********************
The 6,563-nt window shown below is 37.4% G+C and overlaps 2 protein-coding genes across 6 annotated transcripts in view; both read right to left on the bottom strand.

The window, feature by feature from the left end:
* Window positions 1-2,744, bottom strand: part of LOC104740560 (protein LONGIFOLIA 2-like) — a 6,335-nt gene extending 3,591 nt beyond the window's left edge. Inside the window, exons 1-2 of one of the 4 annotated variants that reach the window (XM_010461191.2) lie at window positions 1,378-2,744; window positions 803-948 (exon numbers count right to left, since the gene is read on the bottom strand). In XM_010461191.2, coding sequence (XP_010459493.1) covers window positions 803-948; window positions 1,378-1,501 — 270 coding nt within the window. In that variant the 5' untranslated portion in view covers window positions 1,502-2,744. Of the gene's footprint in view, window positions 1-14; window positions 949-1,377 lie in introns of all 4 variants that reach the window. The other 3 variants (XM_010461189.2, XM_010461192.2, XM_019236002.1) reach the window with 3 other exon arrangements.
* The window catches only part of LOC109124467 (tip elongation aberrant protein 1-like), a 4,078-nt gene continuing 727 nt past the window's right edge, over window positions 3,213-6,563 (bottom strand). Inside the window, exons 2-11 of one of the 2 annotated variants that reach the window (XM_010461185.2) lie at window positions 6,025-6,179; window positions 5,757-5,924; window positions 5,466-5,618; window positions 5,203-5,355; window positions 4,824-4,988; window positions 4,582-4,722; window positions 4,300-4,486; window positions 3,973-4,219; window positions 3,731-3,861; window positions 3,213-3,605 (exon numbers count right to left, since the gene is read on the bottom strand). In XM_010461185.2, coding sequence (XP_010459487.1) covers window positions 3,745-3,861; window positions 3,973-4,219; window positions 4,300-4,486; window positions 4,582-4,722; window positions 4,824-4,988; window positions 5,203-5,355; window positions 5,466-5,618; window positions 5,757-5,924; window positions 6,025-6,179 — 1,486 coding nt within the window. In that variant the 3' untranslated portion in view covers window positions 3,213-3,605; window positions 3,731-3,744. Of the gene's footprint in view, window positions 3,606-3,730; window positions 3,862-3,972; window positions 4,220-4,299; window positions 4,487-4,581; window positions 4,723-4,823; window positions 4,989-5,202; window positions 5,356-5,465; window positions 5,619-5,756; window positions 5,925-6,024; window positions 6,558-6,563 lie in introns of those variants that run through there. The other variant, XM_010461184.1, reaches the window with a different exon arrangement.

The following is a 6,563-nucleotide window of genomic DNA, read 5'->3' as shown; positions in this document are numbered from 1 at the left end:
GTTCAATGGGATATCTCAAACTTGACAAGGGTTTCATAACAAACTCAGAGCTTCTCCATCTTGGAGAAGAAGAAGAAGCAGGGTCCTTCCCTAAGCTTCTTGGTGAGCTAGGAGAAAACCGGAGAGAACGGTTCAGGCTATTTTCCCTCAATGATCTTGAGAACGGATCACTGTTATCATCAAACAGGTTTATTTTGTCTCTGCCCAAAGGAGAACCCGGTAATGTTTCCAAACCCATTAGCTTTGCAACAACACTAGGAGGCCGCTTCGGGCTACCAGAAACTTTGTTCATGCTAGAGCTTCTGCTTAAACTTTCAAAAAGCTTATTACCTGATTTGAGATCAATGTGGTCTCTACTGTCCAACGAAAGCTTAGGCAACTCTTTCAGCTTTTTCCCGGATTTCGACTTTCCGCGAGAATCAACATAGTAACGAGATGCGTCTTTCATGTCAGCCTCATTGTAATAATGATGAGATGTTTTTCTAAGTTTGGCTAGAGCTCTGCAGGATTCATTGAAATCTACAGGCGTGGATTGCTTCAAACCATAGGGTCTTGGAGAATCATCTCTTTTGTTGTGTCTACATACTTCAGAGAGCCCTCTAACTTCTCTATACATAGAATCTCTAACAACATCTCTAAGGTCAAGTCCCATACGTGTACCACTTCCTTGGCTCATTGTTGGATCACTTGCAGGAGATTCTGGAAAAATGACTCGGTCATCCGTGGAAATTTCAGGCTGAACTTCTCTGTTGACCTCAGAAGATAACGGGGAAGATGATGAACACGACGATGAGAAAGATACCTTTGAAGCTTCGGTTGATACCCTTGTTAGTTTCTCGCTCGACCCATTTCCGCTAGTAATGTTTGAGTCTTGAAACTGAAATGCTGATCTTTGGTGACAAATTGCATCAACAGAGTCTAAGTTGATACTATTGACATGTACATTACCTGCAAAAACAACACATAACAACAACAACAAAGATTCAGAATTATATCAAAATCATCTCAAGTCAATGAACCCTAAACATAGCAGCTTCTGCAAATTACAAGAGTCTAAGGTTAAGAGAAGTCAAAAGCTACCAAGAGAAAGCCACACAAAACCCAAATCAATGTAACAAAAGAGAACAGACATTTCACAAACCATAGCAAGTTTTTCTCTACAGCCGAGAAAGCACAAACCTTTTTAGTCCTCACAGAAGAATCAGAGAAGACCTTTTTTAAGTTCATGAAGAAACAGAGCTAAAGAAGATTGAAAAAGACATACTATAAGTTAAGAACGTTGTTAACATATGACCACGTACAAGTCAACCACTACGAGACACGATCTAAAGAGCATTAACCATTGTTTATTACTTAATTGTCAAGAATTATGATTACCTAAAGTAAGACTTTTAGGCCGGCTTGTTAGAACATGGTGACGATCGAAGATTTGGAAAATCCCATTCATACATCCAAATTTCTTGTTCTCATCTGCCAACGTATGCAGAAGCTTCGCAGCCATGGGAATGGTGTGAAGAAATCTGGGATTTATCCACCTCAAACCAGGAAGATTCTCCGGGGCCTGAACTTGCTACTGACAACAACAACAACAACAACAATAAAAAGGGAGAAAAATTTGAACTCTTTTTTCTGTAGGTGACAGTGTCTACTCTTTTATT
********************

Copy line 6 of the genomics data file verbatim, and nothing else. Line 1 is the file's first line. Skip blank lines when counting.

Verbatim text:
GTTCAATGGGATATCTCAAACTTGACAAGGGTTTCATAACAAACTCAGAGCTTCTCCATCTTGGAGAAGAAGAAGAAGCAGGGTCCTTCCCTAAGCTTCTTGGTGAGCTAGGAGAAAACCGGAGAGAACGGTTCAGGCTATTTTCCCTCAATGATCTTGAGAACGGATCACTGTTATCATCAAACAGGTTTATTTTGTCTCTGCCCAAAGGAGAACCCGGTAATGTTTCCAAACCCATTAGCTTTGCAACAACACTAGGAGGCCGCTTCGGGCTACCAGAAACTTTGTTCATGCTAGAGCTTCTGCTTAAACTTTCAAAAAGCTTATTACCTGATTTGAGATCAATGTGGTCTCTACTGTCCAACGAAAGCTTAGGCAACTCTTTCAGCTTTTTCCCGGATTTCGACTTTCCGCGAGAATCAACATAGTAACGAGATGCGTCTTTCATGTCAGCCTCATTGTAATAATGATGAGATGTTTTTCTAAGTTTGGCTAGAGCTCTGCAGGATTCATTGAAATCTACAGGCGTGGATTGCTTCAAACCATAGGGTCTTGGAGAATCATCTCTTTTGTTGTGTCTACATACTTCAGAGAGCCCTCTAACTTCTCTATACATAGAATCTCTAACAACATCTCTAAGGTCAAGTCCCATACGTGTACCACTTCCTTGGCTCATTGTTGGATCACTTGCAGGAGATTCTGGAAAAATGACTCGGTCATCCGTGGAAATTTCAGGCTGAACTTCTCTGTTGACCTCAGAAGATAACGGGGAAGATGATGAACACGACGATGAGAAAGATACCTTTGAAGCTTCGGTTGATACCCTTGTTAGTTTCTCGCTCGACCCATTTCCGCTAGTAATGTTTGAGTCTTGAAACTGAAATGCTGATCTTTGGTGACAAATTGCATCAACAGAGTCTAAGTTGATACTATTGACATGTACATTACCTGCAAAAACAACACATAACAACAACAACAAAGATTCAGAATTATATCAAAATCATCTCAAGTCAATGAACCCTAAACATAGCAGCTTCTGCAAATTACAAGAGTCTAAGGTTAAGAGAAGTCAAAAGCTACCAAGAGAAAGCCACACAAAACCCAAATCAATGTAACAAAAGAGAACAGACATTTCACAAACCATAGCAAGTTTTTCTCTACAGCCGAGAAAGCACAAACCTTTTTAGTCCTCACAGAAGAATCAGAGAAGACCTTTTTTAAGTTCATGAAGAAACAGAGCTAAAGAAGATTGAAAAAGACATACTATAAGTTAAGAACGTTGTTAACATATGACCACGTACAAGTCAACCACTACGAGACACGATCTAAAGAGCATTAACCATTGTTTATTACTTAATTGTCAAGAATTATGATTACCTAAAGTAAGACTTTTAGGCCGGCTTGTTAGAACATGGTGACGATCGAAGATTTGGAAAATCCCATTCATACATCCAAATTTCTTGTTCTCATCTGCCAACGTATGCAGAAGCTTCGCAGCCATGGGAATGGTGTGAAGAAATCTGGGATTTATCCACCTCAAACCAGGAAGATTCTCCGGGGCCTGAACTTGCTACTGACAACAACAACAACAACAACAATAAAAAGGGAGAAAAATTTGAACTCTTTTTTCTGTAGGTGACAGTGTCTACTCTTTTATT